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Title of the item:

Effective ICP reduction by decompressive craniectomy in patients with severe traumatic brain injury treated by an ICP-targeted therapy

Title :
Effective ICP reduction by decompressive craniectomy in patients with severe traumatic brain injury treated by an ICP-targeted therapy
Authors :
Olivecrona, Magnus
Rodling Wahlström, Marie
Naredi, Silvana
Koskinen, Lars-Owe D
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Subject Terms :
Brain Injuries/complications/*physiopathology/*surgery
Clinical Protocols/standards
Emergency Medical Services/methods/standards
Intracranial Hypertension/etiology/*physiopathology/*surgery
Middle Aged
Patient Selection
Postoperative Complications/prevention & control
Time Factors
Treatment Outcome
Publisher :
Umeå universitet, Neurokirurgi, 2007.
Publication Year :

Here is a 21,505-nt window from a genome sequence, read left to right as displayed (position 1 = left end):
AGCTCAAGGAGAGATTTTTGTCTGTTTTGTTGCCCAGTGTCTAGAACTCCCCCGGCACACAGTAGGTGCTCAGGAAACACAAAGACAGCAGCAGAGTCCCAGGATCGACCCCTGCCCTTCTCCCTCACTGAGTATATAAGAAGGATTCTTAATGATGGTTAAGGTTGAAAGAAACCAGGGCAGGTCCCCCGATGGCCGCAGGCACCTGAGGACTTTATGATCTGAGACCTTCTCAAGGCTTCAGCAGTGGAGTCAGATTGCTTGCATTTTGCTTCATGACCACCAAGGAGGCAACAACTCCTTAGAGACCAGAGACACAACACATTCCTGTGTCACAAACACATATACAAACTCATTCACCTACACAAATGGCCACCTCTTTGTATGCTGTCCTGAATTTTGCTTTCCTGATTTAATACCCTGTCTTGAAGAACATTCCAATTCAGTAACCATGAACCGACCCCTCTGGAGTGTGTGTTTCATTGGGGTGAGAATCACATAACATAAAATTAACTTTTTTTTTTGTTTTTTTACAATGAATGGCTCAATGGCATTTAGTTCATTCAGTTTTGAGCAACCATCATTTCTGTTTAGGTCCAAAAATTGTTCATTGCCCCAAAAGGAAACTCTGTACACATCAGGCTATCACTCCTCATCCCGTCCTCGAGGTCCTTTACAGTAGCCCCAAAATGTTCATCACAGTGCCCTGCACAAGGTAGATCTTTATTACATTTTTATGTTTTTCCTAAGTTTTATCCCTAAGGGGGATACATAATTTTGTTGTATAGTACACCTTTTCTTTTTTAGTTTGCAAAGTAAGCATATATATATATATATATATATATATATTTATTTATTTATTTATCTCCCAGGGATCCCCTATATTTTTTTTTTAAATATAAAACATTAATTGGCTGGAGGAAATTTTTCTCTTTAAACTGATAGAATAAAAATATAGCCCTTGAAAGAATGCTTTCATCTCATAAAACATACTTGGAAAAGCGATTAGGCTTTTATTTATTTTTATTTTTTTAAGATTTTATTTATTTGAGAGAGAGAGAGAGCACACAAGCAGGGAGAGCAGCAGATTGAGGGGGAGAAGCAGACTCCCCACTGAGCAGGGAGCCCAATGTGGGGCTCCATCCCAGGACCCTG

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Severe traumatic brain injury (TBI) is one of the major causes of death in younger age groups. In Umea, Sweden, an intracranial pressure (ICP) targeted therapy protocol, the Lund concept, has been used in treatment of severe TBI since 1994. Decompressive craniectomy is used as a protocol-guided treatment step. The primary aim of the investigation was to study the effect of craniectomy on ICP changes over time in patients with severe TBI treated by an ICP-targeted protocol. In this retrospective study, all patients treated for severe TBI during 1998-2001 who fulfilled the following inclusion criteria were studied: GCS 10 mm Hg, arrival within 24 h of trauma, and need of intensive care for >72 h. Craniectomy was performed when the ICP could not be controlled by evacuation of hematomas, sedation, ventriculostomy, or low-dose pentothal infusion. Ninety-three patients met the inclusion criteria. Mean age was 37.6 years. Twenty-one patients underwent craniectomy as a treatment step. We found a significant reduction of the ICP directly after craniectomy, from 36.4 mm Hg (range, 18-80 mm Hg) to 12.6 mm Hg (range, 2-51 mm Hg). During the following 72 h, we observed an increase in ICP during the first 8-12 h after craniectomy, reaching approximately 20 mm Hg, and later levelling out at approximately 25 mm Hg. The reduction of ICP was statistically significant during the 72 h. The outcome as measured by Glasgow Outcome Scale (GOS) did not significantly differ between the craniectomized group (DC) and the non-craniectomized group (NDC). The outcome was favorable (GOS 5-4) in 71% in the craniectomized group, and in 61% in the non-craniectomized group. Craniectomy is a useful tool in achieving a significant reduction of ICP overtime in TBI patients with progressive intracranial hypertension refractory to medical therapy. The procedure seems to have a satisfactory effect on the outcome, as demonstrated by a high rate of favorable outcome and low mortality in the craniectomized group, which did not significantly differ compared with the non-craniectomized group.

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